You're not reading what I write, you're reading what you want to read, and then arguing against that. You are a narcissist, and not a particularly interesting one.
You haven't demonstrated that. In fact, it's you who is doing that, which I will demonstrate.
You are a narcissist, and not a particularly interesting one.
That sounds like you, saying how stressful and underpaid the management position is. Now if you aren't a manager this doesn't apply, but I would be very surprised if you aren't or weren't at some point.
There exists a labor market, of which you are not a participant. Actors in that market get to decide on prices, not you. Were you an employer, a manager, a customer, or hell even an auditor, you would get to have a say. You are none of those.
It is true I have no say in hiring managers, but I am a participant in the workforce with plenty of experience. You also seem to be forgetting this is Slashdot, a place for discussion where opinions are provided on various topics. Comparing "infinite" value for a job I don't want to do and should be "thankful" for, and something rather more mundane to the kind of pricing we all do, your position is a fantasy.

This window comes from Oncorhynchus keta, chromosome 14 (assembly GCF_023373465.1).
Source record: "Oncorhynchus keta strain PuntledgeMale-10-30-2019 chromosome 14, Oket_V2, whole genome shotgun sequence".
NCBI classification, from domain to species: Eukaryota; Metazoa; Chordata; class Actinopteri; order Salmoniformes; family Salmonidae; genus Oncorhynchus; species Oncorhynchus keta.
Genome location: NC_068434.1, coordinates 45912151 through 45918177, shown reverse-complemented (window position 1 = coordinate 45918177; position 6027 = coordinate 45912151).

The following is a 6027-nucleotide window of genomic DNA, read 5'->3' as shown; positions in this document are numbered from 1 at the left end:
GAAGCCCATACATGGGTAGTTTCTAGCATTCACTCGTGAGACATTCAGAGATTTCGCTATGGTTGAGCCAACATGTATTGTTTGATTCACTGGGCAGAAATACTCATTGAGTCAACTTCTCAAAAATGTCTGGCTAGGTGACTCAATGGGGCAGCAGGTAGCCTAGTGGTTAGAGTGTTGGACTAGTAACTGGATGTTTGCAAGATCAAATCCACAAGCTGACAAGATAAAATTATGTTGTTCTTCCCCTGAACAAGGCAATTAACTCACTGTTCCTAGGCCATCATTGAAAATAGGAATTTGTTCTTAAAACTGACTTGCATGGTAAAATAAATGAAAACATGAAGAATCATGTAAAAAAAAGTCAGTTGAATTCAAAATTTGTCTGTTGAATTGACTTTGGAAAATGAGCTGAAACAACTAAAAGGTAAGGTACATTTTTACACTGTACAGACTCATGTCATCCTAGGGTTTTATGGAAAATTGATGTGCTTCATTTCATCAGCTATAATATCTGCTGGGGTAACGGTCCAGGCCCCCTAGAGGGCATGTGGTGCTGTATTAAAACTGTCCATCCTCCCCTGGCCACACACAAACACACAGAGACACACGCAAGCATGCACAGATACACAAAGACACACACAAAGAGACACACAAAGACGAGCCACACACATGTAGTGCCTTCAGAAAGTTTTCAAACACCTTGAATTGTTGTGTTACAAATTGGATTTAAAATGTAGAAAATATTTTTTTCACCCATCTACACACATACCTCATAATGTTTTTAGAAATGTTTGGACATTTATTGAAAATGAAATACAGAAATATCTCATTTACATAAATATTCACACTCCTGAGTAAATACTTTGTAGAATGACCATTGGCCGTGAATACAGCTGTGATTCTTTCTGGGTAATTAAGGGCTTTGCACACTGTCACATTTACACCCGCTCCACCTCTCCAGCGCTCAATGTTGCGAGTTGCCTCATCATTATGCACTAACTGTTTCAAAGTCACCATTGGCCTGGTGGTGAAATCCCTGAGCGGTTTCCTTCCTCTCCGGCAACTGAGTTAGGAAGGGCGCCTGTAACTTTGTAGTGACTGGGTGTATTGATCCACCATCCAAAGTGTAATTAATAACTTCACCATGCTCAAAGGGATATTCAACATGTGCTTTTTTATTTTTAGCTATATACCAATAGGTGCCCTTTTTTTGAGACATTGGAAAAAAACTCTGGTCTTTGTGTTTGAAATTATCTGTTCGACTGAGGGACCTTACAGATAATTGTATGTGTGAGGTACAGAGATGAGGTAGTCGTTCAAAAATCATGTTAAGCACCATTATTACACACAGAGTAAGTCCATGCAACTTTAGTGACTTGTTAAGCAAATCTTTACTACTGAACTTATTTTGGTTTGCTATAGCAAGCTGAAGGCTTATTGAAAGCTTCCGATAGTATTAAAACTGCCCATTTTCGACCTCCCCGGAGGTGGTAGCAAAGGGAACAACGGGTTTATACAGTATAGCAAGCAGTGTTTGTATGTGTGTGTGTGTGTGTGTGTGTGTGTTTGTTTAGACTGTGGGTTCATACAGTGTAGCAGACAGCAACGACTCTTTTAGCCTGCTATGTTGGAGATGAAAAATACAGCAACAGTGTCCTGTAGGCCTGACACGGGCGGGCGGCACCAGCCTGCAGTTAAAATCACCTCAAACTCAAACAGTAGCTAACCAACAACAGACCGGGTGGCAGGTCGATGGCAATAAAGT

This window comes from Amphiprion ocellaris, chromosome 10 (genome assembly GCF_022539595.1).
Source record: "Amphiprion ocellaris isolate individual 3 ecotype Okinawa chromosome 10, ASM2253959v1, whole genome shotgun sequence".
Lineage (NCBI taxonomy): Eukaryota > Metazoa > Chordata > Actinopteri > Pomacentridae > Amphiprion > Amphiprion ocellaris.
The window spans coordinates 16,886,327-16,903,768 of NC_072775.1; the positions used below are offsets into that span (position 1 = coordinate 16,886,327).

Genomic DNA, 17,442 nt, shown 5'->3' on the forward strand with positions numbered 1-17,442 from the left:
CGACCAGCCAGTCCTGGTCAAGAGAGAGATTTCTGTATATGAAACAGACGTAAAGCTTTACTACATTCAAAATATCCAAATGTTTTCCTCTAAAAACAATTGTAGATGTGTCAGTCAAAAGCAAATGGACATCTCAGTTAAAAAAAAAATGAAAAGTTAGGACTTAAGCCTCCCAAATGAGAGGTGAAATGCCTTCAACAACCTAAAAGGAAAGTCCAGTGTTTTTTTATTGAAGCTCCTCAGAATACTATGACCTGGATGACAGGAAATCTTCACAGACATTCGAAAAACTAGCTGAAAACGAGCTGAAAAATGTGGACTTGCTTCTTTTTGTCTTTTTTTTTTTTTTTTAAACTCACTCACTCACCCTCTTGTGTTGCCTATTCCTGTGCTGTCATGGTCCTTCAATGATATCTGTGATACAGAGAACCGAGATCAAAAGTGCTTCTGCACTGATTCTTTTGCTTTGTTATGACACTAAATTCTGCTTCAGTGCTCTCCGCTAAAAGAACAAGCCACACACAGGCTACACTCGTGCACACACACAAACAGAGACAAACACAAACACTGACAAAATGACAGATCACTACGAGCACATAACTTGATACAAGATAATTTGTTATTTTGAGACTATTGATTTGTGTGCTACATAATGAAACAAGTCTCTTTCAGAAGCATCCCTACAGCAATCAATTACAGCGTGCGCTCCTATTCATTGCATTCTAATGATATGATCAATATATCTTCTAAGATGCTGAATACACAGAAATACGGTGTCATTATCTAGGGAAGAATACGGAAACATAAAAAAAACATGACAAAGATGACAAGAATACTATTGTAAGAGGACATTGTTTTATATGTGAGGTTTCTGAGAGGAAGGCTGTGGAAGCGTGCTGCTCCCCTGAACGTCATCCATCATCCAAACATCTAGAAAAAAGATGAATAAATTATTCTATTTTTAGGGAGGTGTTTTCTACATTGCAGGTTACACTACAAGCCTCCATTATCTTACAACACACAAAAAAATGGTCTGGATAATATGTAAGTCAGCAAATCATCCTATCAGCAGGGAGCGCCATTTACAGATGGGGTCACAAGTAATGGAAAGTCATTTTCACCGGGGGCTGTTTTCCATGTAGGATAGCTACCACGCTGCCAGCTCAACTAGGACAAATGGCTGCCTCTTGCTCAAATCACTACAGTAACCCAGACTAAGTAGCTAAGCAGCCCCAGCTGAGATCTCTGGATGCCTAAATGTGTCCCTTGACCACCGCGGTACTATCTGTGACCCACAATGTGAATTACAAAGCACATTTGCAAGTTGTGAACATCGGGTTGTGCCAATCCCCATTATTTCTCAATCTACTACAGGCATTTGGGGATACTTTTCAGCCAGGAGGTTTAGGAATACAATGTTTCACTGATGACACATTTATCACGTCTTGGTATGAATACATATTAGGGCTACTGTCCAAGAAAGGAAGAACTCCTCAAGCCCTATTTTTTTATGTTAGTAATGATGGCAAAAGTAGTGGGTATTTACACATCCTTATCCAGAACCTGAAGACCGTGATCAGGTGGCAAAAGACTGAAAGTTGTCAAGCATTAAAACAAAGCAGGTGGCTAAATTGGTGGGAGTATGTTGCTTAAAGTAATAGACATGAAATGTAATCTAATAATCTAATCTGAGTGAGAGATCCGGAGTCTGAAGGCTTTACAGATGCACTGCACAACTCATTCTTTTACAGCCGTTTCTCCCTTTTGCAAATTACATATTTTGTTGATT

You say most people succeed at it, and it's not hard.
Demonstrating what you claimed I was doing at the start of this post. I never said the job was easy. Go ahead, provide a quote. You can't. I respect good management skills. I don't respect the obscene overvalue placed on them, and history has shown just how far out of whack management pay has become, especially as you move up the chain.
I never said most people succeed at it. Go ahead, provide a quote. You can't. I did say that the supply of competent people outstripped the demand and that managers were overpaid, and the problem got worse as you went up the chain. It isn't the same thing.
That doesn't jibe with facts. Most businesses fail. Many large businesses waste money left and right due to incompetence, and then end up failing anyway. Do you dispute these claims?
No, I don't. Most businesses fail for a variety of reasons. It isn't necessarily due to incompetence. Businesses exist in a complex, dynamic environment with cutthroat competition. It takes some luck to succeed, no matter how competent the business. There are a multitude of reasons on how the best plans can go to waste.
Because I don't see how you can reconcile "management is so easy a monkey can do it" with "most managers suck and lead their companies to ruin".
The latter sentiment is the typical Dilbert-view of the workplace you see around Slashdot, placing all the blame on management or marketing. I don't subscribe to it.